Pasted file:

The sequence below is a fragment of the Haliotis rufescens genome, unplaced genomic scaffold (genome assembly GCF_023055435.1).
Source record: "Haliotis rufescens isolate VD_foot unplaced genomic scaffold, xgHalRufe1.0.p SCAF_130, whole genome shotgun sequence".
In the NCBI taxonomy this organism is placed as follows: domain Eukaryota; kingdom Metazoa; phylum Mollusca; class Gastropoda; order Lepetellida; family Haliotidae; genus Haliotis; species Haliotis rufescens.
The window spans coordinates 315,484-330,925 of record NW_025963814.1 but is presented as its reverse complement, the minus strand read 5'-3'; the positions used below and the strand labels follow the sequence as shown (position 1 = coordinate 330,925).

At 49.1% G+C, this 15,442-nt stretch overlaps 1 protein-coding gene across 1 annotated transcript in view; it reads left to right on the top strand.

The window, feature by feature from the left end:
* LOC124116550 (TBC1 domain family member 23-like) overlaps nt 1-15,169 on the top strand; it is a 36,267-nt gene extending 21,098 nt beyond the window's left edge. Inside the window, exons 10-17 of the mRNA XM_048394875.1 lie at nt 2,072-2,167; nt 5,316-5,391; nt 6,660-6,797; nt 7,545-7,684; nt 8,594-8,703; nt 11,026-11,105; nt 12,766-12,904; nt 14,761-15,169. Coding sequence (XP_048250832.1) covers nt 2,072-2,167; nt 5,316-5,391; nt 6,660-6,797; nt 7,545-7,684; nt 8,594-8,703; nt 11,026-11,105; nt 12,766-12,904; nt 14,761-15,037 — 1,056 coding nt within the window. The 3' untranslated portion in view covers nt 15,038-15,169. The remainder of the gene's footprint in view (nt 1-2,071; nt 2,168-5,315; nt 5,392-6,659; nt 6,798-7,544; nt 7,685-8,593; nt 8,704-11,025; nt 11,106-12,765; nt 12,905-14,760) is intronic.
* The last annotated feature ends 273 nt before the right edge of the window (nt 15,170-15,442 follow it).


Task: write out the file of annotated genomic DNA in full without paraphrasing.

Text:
The sequence below is a fragment of the Haliotis rufescens genome, unplaced genomic scaffold (genome assembly GCF_023055435.1).
Source record: "Haliotis rufescens isolate VD_foot unplaced genomic scaffold, xgHalRufe1.0.p SCAF_130, whole genome shotgun sequence".
In the NCBI taxonomy this organism is placed as follows: domain Eukaryota; kingdom Metazoa; phylum Mollusca; class Gastropoda; order Lepetellida; family Haliotidae; genus Haliotis; species Haliotis rufescens.
The window spans coordinates 315,484-330,925 of record NW_025963814.1 but is presented as its reverse complement, the minus strand read 5'-3'; the positions used below and the strand labels follow the sequence as shown (position 1 = coordinate 330,925).

At 49.1% G+C, this 15,442-nt stretch overlaps 1 protein-coding gene across 1 annotated transcript in view; it reads left to right on the top strand.

The window, feature by feature from the left end:
* LOC124116550 (TBC1 domain family member 23-like) overlaps nt 1-15,169 on the top strand; it is a 36,267-nt gene extending 21,098 nt beyond the window's left edge. Inside the window, exons 10-17 of the mRNA XM_048394875.1 lie at nt 2,072-2,167; nt 5,316-5,391; nt 6,660-6,797; nt 7,545-7,684; nt 8,594-8,703; nt 11,026-11,105; nt 12,766-12,904; nt 14,761-15,169. Coding sequence (XP_048250832.1) covers nt 2,072-2,167; nt 5,316-5,391; nt 6,660-6,797; nt 7,545-7,684; nt 8,594-8,703; nt 11,026-11,105; nt 12,766-12,904; nt 14,761-15,037 — 1,056 coding nt within the window. The 3' untranslated portion in view covers nt 15,038-15,169. The remainder of the gene's footprint in view (nt 1-2,071; nt 2,168-5,315; nt 5,392-6,659; nt 6,798-7,544; nt 7,685-8,593; nt 8,704-11,025; nt 11,106-12,765; nt 12,905-14,760) is intronic.
* The last annotated feature ends 273 nt before the right edge of the window (nt 15,170-15,442 follow it).